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Re: Pthread assumption + starting real port

From: Farid Hajji
Subject: Re: Pthread assumption + starting real port
Date: Thu, 16 Nov 2000 03:26:43 +0100

> An alternative might be to extend pthreads with something similiar to
> Solaris' notion of "bound" threads. (Some details are in the paper
> that was cited here earlier).
Sounds like a reasonable assumption.

> >     mom_message_short_t
> >     mom_message_long_t
> > 
> > The first one corresponding to L4's short messages that can be passed
> > in max. 3 registers (more on non x86 platforms) or that can be copied
> > in buffers on non L4 systems.
> As the amount of data that fits in a short message varies across
> platforms, one might consider parameterizing the types and perhaps
> also the ipc functions. Like
> ipc_send_1() for sending a single word,
> ipc_send_7() for sending seven words,
> ipc_send_4_vm() for sending 4 words and some memory pages.
> At each use of ipc (in the code), it should be obvious which call to
> use. On L4/x86, ipc_send_4() would be a macro expanding to something
> that sends an L4 long message, while on L4/sparc it it would send an
> L4 short message. 
> Does that make sense?
Yes! That is an excellent idea! IMO this is the way to go and it is much
better and much more portable in any case.

> > Another way would be to relieve auth (or if you prefer l4-mach) from
> > capabilities queries by using another self-authenticating protocol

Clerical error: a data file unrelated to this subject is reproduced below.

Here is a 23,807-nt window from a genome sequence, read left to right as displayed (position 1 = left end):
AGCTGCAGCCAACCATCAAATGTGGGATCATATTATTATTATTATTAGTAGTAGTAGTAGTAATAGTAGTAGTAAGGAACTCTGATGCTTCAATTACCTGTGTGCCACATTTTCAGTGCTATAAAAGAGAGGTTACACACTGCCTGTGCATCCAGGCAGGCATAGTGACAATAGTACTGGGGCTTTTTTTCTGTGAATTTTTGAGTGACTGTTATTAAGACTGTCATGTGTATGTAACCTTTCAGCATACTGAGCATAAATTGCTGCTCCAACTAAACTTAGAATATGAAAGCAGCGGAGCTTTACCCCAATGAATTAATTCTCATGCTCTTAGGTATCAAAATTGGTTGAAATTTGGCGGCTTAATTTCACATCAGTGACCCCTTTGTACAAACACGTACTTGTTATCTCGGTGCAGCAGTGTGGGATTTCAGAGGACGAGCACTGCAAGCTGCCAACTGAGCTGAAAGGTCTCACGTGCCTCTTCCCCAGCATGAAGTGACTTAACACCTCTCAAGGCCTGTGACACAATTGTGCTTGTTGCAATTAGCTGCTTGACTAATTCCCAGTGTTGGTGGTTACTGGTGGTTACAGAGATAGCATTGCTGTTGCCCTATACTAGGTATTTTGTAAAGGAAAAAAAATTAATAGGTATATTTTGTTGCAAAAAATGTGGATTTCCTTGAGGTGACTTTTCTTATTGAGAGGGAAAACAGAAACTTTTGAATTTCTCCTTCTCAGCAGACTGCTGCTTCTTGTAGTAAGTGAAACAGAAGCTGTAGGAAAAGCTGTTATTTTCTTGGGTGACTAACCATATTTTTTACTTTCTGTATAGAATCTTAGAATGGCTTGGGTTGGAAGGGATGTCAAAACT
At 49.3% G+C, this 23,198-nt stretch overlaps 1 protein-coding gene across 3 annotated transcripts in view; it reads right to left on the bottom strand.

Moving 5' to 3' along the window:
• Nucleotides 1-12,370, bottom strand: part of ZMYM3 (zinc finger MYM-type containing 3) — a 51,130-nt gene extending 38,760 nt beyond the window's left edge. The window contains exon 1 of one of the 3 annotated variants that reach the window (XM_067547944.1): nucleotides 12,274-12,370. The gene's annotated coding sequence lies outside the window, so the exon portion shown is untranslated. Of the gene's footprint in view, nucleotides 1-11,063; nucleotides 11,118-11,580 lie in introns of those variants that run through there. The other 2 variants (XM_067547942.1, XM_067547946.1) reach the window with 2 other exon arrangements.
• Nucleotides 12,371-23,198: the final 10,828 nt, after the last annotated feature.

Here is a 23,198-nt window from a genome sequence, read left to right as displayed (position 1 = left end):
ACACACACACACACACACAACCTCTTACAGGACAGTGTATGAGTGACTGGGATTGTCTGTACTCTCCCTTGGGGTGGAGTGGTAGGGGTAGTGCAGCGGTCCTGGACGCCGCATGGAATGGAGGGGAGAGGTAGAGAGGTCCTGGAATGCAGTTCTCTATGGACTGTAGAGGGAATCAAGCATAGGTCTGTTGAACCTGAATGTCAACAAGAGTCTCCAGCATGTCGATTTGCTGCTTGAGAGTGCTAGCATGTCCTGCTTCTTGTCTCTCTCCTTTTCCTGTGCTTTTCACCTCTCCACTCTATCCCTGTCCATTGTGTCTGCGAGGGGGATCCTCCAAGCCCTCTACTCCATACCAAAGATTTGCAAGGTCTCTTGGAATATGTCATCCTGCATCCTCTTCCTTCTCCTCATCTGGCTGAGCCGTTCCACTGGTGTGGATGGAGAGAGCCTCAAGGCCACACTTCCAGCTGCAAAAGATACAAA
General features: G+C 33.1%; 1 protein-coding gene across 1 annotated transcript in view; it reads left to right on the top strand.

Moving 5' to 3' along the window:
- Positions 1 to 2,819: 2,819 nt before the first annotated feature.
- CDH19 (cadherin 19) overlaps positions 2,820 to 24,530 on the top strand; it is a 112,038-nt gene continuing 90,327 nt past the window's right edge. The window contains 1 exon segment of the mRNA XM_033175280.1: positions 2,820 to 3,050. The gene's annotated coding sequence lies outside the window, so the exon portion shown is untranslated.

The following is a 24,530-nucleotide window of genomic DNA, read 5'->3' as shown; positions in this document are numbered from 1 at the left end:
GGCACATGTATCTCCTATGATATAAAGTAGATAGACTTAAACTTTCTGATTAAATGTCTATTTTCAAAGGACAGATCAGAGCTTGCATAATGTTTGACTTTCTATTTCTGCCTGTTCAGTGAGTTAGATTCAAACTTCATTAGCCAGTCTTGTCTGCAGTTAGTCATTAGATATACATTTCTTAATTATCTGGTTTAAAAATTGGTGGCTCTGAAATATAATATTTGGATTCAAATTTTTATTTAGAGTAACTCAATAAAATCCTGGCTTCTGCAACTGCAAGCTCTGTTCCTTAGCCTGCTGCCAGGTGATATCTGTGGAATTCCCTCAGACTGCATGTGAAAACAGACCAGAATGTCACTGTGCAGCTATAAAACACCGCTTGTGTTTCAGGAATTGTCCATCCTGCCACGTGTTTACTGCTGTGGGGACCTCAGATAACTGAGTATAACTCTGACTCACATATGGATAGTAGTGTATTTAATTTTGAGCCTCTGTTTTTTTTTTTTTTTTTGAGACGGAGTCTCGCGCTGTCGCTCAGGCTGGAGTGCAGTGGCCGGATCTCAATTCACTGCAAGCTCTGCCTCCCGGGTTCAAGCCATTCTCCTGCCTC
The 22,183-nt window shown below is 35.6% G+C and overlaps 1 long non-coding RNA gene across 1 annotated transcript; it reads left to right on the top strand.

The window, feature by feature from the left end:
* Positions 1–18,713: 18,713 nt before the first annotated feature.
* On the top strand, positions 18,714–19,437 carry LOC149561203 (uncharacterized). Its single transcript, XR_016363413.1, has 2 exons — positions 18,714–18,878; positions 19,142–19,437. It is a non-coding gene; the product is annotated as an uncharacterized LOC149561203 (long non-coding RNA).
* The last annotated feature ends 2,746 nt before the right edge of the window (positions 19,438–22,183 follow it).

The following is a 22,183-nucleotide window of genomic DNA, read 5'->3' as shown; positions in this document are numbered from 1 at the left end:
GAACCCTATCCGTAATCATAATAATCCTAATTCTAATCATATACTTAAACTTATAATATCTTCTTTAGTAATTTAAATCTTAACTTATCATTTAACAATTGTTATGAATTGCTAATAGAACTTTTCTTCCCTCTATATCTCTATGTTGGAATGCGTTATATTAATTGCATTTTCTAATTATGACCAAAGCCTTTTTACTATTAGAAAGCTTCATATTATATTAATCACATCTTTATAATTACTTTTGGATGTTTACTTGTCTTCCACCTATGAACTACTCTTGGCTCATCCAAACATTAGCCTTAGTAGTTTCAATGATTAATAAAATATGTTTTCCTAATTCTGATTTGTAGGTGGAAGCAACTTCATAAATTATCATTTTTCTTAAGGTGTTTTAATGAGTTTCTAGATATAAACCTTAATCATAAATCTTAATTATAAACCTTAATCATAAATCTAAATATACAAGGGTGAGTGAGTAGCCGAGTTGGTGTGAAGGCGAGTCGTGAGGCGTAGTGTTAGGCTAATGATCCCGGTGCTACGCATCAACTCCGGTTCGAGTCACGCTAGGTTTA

> > between the Hurd components (examples are kerberos-tickets,
> > public-keys (stored in a keys server), with or without encryption),
> > especially considering the potential port of the Hurd to a
> > distributed system.
> That's overkill for typical ipc, and would be real slow. I believe the
> right way to use cryptographic means for authentication is to use it
> to set up some kind of session, and then use some primitive and faster
> way for ipc within a machine.
> If my process exchanges messages with a process on some other machine,
> It will be talking to a local proxy, using fast local security
> mechanisms. The proxy, in turn, will encode the messages in some way
> and transfer them securely to the remote machine, using whatever
> cryptographic methods that make sense. 
Here again, my point was not to use encrypted ipc (at least not on
the same host and the proxy is a good place to encrypt inter-node
messages) in general. I was more refering to signed tickets
("port rights") that would be trusted by all parties.

> /Niels


Farid Hajji -- Unix Systems and Network Admin | Phone: +49-2131-67-555
Broicherdorfstr. 83, D-41564 Kaarst, Germany  | address@hidden
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